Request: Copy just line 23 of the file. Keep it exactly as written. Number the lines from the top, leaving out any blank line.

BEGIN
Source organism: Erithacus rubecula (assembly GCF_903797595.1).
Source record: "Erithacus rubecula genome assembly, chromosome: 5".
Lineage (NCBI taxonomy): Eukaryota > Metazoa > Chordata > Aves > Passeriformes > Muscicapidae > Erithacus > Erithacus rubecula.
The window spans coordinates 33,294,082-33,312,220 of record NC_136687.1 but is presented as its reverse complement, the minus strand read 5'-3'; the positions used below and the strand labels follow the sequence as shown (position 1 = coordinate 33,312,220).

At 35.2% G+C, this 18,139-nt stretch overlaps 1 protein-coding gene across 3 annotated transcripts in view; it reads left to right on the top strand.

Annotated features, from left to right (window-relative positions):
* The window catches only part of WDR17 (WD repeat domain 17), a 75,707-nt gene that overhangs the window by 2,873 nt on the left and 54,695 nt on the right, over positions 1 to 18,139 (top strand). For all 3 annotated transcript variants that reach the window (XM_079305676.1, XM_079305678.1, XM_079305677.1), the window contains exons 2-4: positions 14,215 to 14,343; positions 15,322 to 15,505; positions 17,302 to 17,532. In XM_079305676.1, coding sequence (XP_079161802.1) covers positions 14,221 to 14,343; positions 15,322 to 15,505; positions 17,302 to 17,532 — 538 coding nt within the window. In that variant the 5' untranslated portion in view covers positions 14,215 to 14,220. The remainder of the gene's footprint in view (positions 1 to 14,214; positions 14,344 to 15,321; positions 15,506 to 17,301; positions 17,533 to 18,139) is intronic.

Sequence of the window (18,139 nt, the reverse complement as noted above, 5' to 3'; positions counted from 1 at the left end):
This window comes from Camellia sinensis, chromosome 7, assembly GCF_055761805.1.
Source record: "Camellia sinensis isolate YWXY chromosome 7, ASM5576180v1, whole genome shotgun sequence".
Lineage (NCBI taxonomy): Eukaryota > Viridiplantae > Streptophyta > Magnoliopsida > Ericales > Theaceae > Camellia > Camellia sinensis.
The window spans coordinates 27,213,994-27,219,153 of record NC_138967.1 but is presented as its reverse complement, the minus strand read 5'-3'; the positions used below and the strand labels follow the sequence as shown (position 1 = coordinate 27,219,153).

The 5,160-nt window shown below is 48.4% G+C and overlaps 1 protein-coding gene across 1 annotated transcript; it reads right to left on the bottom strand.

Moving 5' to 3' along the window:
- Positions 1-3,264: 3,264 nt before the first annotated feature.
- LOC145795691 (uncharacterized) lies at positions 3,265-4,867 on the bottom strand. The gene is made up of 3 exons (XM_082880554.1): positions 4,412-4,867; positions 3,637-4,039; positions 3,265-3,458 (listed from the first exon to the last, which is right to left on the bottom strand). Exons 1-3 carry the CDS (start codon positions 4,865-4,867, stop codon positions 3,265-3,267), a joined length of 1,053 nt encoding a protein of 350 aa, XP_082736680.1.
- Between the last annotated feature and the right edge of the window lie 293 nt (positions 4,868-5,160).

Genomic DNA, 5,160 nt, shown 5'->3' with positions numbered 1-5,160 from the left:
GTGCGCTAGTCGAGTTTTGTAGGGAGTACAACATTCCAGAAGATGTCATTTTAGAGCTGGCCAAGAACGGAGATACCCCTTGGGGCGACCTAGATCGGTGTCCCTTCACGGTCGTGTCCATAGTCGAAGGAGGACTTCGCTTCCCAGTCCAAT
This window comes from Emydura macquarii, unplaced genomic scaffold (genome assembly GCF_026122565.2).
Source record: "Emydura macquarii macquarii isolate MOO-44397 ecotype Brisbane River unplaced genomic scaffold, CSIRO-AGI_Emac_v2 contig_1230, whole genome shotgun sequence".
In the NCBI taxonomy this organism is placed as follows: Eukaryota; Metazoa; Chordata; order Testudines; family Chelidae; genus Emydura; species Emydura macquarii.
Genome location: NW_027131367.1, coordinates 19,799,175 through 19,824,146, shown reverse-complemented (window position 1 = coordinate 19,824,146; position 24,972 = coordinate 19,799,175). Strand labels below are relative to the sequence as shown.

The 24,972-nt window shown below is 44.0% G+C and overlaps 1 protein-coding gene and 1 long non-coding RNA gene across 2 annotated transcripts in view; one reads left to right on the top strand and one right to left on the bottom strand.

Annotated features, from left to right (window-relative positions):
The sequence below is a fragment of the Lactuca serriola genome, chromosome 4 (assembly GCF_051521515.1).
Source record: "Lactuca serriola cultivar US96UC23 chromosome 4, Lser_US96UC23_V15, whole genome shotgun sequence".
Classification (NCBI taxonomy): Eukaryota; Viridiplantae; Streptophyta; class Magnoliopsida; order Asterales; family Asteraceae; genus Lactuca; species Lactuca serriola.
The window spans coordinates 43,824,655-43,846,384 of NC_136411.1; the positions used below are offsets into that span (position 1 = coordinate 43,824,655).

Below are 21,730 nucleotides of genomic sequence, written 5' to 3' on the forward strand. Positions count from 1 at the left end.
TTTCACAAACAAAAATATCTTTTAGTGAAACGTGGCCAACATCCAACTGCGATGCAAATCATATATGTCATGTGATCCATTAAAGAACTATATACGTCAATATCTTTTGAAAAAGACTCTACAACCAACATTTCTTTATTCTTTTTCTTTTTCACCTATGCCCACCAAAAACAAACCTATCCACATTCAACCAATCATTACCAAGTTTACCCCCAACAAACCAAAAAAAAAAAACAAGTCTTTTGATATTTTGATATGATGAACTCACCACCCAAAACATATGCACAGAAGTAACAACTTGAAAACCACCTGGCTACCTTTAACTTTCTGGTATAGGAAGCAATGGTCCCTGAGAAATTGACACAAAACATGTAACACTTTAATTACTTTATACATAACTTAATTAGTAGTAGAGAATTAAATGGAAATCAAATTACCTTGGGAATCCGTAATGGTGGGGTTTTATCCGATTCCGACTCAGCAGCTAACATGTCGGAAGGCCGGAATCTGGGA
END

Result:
Genome location: NW_027131367.1, coordinates 19,799,175 through 19,824,146, shown reverse-complemented (window position 1 = coordinate 19,824,146; position 24,972 = coordinate 19,799,175). Strand labels below are relative to the sequence as shown.